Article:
DC and AC Amps difference?

Thread Starter

bowlingo

Joined Jun 29, 2011
162
Hi all,

I have a 5A 12V DC load that is supplied via a 5A 12V transformer. Someone has told me I can switch this via a 230V 3A relay i.e I break the 230V live on the supply side of the transformer. Is this correct? I always thought AC current was the same as DC current?

Thanks
 

mcgyvr

Joined Oct 15, 2009
5,394
They are wrong.
Amps are amps and in fact DC is actually harder to break due to it not having a zero crossing point like AC does.
So a relay might be rated like this 6A at 120VDC or 28VDC
 
Last edited:

Paul Kerry

Joined Jan 9, 2012
36
Hi all,

I have a 5A 12V DC load that is supplied via a 5A 12V transformer. Someone has told me I can switch this via a 230V 3A relay i.e I break the 230V live on the supply side of the transformer. Is this correct? I always thought AC current was the same as DC current?

Thanks
Your load equates to 12V x 5A = 60 watts, so the current on the primary (230V) of your transformer will be 261 mA. What you have been told is correct, but if you have a reasonable amount of smoothing on your 12 V DC your load will not power off immediately.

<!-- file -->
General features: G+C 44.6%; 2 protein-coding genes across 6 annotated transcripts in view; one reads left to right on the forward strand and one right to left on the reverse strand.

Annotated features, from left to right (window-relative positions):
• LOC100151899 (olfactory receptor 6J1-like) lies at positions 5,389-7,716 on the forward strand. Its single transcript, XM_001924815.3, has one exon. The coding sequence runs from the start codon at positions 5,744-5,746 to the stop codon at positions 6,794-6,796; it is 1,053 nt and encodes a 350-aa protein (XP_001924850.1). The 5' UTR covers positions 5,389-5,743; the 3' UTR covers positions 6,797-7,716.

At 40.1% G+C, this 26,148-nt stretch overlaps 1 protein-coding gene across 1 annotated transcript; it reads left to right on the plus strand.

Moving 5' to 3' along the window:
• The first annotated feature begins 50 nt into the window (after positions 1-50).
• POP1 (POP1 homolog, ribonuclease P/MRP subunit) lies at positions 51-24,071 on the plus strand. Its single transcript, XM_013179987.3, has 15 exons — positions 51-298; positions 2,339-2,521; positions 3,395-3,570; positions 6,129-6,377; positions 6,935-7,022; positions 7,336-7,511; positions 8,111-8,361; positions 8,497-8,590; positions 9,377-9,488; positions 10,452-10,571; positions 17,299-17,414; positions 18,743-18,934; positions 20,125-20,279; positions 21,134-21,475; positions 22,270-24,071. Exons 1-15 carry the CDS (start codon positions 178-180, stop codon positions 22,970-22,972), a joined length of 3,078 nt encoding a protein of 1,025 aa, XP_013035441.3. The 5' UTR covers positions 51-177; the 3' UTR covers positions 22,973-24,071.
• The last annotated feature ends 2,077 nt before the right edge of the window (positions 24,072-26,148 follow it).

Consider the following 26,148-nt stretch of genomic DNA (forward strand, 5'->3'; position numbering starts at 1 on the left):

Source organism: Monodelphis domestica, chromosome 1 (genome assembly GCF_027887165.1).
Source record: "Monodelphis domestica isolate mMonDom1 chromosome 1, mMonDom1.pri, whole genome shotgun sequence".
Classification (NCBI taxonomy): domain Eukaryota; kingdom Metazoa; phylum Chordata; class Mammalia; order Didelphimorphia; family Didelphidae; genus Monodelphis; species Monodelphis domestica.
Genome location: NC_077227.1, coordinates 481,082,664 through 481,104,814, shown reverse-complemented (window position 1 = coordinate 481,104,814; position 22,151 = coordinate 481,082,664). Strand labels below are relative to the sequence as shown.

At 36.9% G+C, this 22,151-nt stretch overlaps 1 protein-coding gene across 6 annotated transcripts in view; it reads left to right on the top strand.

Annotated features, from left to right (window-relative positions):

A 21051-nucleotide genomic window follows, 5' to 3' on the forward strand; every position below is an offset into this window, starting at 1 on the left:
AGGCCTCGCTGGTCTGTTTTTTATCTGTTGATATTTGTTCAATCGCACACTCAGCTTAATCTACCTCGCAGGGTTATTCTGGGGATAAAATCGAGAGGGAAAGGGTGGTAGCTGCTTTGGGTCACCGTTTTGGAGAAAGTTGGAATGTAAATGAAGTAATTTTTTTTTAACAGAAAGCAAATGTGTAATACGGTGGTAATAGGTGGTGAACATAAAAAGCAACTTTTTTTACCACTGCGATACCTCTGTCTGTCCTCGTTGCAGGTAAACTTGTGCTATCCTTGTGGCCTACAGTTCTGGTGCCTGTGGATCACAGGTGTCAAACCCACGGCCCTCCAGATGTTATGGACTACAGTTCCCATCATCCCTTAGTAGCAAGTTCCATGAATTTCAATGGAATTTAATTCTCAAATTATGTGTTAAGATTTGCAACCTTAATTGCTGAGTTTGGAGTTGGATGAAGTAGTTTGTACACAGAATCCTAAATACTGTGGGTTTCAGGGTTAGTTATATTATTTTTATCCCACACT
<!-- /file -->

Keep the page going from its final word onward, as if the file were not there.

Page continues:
Regards
Paul
 

Thread Starter

bowlingo

Joined Jun 29, 2011
162
Your load equates to 12V x 5A = 60 watts, so the current on the primary (230V) of your transformer will be 261 mA. What you have been told is correct, but if you have a reasonable amount of smoothing on your 12 V DC your load will not power off immediately.

Regards
Paul
Thanks Paul...starting to make sense now 60 / 230 = 0.261 (261mA) this is the correct ohms law calculation?

"but if you have a reasonable amount of smoothing on your 12 V DC your load will not power off immediately" Can you explain this please?
 

praondevou

Joined Jul 9, 2011
2,935
Thanks Paul...starting to make sense now 60 / 230 = 0.261 (261mA) this is the correct ohms law calculation?

"but if you have a reasonable amount of smoothing on your 12 V DC your load will not power off immediately" Can you explain this please?
Because the smoothing capaicitor will provide current through your load,i.e. it discharges through it. The time it takes to discharge the capacitor depends on the load resistance and capacitor size.
 

mcgyvr

Joined Oct 15, 2009
5,394
wow I totally missed the last sentence about using the relay on the 230V side of the transformer.. It will work there no problem but you cannot use the relay on the 12V side.
 
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